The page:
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Friends gather to celebrate birthday with Mount Peak's No. 1 supporter
By Kevin Hanson, The Courier-Herald
About a dozen Mount Peak faithful gathered on their favorite trail last week for a special "happy birthday" hike.
At the center of attention was Cal Magnusson, a Mount Peak icon and inspiration to those who make regular trips up and down the popular Enumclaw-area attraction. Magnusson turned 78 on March 19 and, like so many times before, he and wife Joyce climbed into their Subaru and headed for the trailhead.
It's different now, as Cal is feeling the effects of an ongoing battle with cancer. He's unable to trek all the way to the top, so last week friends and well-wishers stopped about half-way up the hill, at the first site of the trillium that grace the steep flanks of the distinctive peak.
Among those who frequent Mount Peak, the legend holds that the trillium always bloom on Magnusson's birthday. That wasn't quite true last week; on a shady hillside, the trillium were healthy, but not ready to flower.
That couldn't put a damper on the day, however. The group broke into a heartfelt rendition of "Happy Birthday" and a chorus of "Everything's Going My Way."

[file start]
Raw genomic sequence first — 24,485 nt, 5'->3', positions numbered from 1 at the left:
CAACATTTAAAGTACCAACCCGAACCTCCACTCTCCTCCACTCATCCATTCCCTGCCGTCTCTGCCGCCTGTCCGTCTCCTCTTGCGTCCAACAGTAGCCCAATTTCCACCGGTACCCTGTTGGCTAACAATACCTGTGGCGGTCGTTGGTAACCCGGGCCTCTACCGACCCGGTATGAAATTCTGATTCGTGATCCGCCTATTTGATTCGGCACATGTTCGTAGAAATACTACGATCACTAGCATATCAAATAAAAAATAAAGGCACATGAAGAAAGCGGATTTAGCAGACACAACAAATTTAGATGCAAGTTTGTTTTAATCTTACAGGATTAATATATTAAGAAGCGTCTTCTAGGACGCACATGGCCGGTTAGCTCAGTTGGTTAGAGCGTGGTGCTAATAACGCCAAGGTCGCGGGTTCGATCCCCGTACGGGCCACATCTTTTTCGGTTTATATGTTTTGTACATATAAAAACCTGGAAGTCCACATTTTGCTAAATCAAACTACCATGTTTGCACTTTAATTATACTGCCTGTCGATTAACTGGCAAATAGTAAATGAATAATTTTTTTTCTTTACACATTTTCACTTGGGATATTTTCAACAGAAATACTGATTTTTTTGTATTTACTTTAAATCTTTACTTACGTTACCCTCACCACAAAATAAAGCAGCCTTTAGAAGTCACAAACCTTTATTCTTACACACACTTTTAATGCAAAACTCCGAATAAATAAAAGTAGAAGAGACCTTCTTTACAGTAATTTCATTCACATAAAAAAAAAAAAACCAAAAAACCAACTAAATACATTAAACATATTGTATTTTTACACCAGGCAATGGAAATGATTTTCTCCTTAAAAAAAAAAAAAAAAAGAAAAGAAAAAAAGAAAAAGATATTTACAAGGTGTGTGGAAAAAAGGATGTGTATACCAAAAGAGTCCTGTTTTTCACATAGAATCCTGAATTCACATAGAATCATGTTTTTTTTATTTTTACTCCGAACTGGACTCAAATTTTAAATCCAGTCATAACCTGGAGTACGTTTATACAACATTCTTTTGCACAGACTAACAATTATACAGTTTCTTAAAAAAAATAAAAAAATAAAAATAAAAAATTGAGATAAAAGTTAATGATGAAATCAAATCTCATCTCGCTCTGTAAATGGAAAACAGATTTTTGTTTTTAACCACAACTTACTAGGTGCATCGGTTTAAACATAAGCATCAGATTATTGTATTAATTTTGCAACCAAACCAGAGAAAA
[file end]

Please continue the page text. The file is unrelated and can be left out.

Those who frequent Mount Peak are sincere when they speak of the warm bond between fellow hikers, and don't hesitate to share their respect for Magnusson.
"He's an inspiration to just about everybody," said Tom Powers, who considers himself a newcomer, since he's only been visiting Mount Peak for five years.
Magnusson has considerably more experience, having climbed the short, but steep, trail since 1974. He has no idea how many times he's been up and down the trail, but it's well into the thousands, and Magnusson figures he made more than 300 trips during a 12-month span in his prime. Employed by REI in Seattle, Magnusson would stop at Mount Peak for a quick hike on his way home from work.
Eventually, he and others developed a feeling of ownership, and decided some improvements were in order. No one else was maintaining the trail, so Magnusson and others could be found clearing brush, hauling rock or building steps. Their efforts were strictly voluntary.
"One section near the top was a mud hole," Magnusson said, "but it's pretty well stabilized now."
Over the years, partly due to the efforts of Magnusson and other "Mount Peak Protectors," the north side of the small mountain shifted from private to public ownership. The state's Department of Natural Resources acquired the land in a trade and has since turned it over to King County.
Kevin Hanson can be reached at email@example.com